The order that the grants were reviewed was based on preliminary impact score. The R01 from ESI were the first group, with the "best" scored grants first. We only discussed the top half, the rest were "not discussed" (aka triaged)**. But every grant was announced and we all had to agree to triage, so if one person wanted to discuss the grant, then it was discussed. After the ESI R01, we went through all the top half of the rest of the R01 applications. Midway through this group we got a 30 min break for lunch (seriously, it was a LONG day). Then we started on the R21 and R03. There were so many R21. SO MANY. After about 10 hours of this, we stopped and all of us went to dinner, which was pretty awesome. The SRO made sure I got introduced to everyone, especially the BSD in my field that were there, which was awesome. The next morning we met again to finish the R21. We worked through lunch, and finished early in the afternoon. It was crazy.

The whole process was fascinating, really. We all know that there is no formula that derives an impact score, but it is really amazing how each grant was evaluated differently. For some grants, the approach was KEY. But there were some where the reviewers noted significant concerns about the approach but still gave it a very good impact score because of the investigator, or vice versa (for instance). Every so often the SRO would interrupt the discussion to make sure that we were following the rules. For instance, we were not allowed to say "This grant would be better if they had controlled for widget frequency". You could only raise concerns. This was to prevent people from assuming if they did everything the reviewers "suggest" that they would get a better score. Because who knows? There were also some times that the SRO would ask someone to clarify their score, if it wasn't clear that they were following the scoring system rubric. This was to try to avoid score compression. There was also a program officer there, but she didn't say anything during the meeting, just watched.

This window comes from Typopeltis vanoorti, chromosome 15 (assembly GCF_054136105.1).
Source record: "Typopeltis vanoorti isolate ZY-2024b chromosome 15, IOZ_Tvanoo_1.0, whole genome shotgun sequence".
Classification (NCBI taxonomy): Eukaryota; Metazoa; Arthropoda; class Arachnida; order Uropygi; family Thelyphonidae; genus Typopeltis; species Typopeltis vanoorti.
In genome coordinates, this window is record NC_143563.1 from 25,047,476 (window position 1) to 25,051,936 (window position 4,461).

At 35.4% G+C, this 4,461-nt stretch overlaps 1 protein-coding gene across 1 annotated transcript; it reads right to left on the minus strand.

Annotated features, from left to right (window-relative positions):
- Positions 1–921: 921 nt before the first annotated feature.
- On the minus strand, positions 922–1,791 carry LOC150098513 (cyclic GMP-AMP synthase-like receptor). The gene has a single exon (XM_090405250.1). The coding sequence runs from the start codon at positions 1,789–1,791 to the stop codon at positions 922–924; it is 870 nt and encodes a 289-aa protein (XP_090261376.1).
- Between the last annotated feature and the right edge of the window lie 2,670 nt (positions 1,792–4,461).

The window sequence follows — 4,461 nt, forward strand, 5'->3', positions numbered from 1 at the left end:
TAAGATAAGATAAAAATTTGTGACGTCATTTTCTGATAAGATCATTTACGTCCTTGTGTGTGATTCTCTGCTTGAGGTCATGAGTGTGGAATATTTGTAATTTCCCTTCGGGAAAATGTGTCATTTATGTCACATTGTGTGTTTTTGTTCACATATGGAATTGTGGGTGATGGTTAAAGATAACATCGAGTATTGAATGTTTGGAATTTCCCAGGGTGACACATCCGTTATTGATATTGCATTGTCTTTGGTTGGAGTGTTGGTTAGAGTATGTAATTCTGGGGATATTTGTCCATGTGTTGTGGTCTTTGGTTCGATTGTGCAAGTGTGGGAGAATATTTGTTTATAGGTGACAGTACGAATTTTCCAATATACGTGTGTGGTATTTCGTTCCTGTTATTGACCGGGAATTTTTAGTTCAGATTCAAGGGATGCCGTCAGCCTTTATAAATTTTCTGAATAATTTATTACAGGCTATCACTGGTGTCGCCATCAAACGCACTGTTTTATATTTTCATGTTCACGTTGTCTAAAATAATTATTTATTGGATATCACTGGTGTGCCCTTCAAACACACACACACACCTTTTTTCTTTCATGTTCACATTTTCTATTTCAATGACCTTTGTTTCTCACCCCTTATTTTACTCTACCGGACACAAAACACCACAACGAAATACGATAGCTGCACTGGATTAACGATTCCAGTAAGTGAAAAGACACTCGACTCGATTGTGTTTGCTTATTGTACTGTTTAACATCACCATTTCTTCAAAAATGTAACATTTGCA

Being on study section was really interesting experience. I think that I knew many of the concepts of what was happening (thanks for folks like DrugMonkey and PhysioProf, etc.). But seeing it in person really brought it all home.

Now all I have to do is translate this experience into my own successful grant!

Do you guys have questions, or requests to expand on something? I don't have a plan for a Part 4, but I am open to suggestions.


*apparently this is the last meeting that will have these, though. New rules prevent the NIH from buying food or coffee for these meetings.

**You get notified that day if you are triaged, based on my personal experience. But you don't get to see your preliminary scores for a while after that.

8 responses so far

  • Dr Becca says:

    Awesome series, Gerty! Thanks so much for sharing all of this.